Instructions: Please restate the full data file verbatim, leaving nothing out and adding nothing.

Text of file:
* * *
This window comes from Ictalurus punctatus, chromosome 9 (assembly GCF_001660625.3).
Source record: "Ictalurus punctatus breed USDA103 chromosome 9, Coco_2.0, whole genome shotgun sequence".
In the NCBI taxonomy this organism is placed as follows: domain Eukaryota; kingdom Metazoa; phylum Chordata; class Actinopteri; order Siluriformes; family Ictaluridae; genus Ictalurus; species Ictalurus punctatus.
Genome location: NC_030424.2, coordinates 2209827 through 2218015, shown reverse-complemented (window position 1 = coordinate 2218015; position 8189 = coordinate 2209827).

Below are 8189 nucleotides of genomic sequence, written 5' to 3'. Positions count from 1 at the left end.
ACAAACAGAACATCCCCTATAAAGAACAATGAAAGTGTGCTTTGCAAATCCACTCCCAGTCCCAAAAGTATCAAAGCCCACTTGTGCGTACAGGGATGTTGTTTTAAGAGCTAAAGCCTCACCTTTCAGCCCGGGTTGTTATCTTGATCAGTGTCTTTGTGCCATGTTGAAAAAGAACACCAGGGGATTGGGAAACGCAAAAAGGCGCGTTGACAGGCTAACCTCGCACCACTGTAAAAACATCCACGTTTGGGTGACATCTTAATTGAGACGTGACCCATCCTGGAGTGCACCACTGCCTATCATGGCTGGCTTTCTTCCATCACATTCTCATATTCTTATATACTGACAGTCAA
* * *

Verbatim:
This window comes from Ictalurus punctatus, chromosome 9 (assembly GCF_001660625.3).
Source record: "Ictalurus punctatus breed USDA103 chromosome 9, Coco_2.0, whole genome shotgun sequence".
In the NCBI taxonomy this organism is placed as follows: domain Eukaryota; kingdom Metazoa; phylum Chordata; class Actinopteri; order Siluriformes; family Ictaluridae; genus Ictalurus; species Ictalurus punctatus.
Genome location: NC_030424.2, coordinates 2209827 through 2218015, shown reverse-complemented (window position 1 = coordinate 2218015; position 8189 = coordinate 2209827).

Below are 8189 nucleotides of genomic sequence, written 5' to 3'. Positions count from 1 at the left end.
ACAAACAGAACATCCCCTATAAAGAACAATGAAAGTGTGCTTTGCAAATCCACTCCCAGTCCCAAAAGTATCAAAGCCCACTTGTGCGTACAGGGATGTTGTTTTAAGAGCTAAAGCCTCACCTTTCAGCCCGGGTTGTTATCTTGATCAGTGTCTTTGTGCCATGTTGAAAAAGAACACCAGGGGATTGGGAAACGCAAAAAGGCGCGTTGACAGGCTAACCTCGCACCACTGTAAAAACATCCACGTTTGGGTGACATCTTAATTGAGACGTGACCCATCCTGGAGTGCACCACTGCCTATCATGGCTGGCTTTCTTCCATCACATTCTCATATTCTTATATACTGACAGTCAA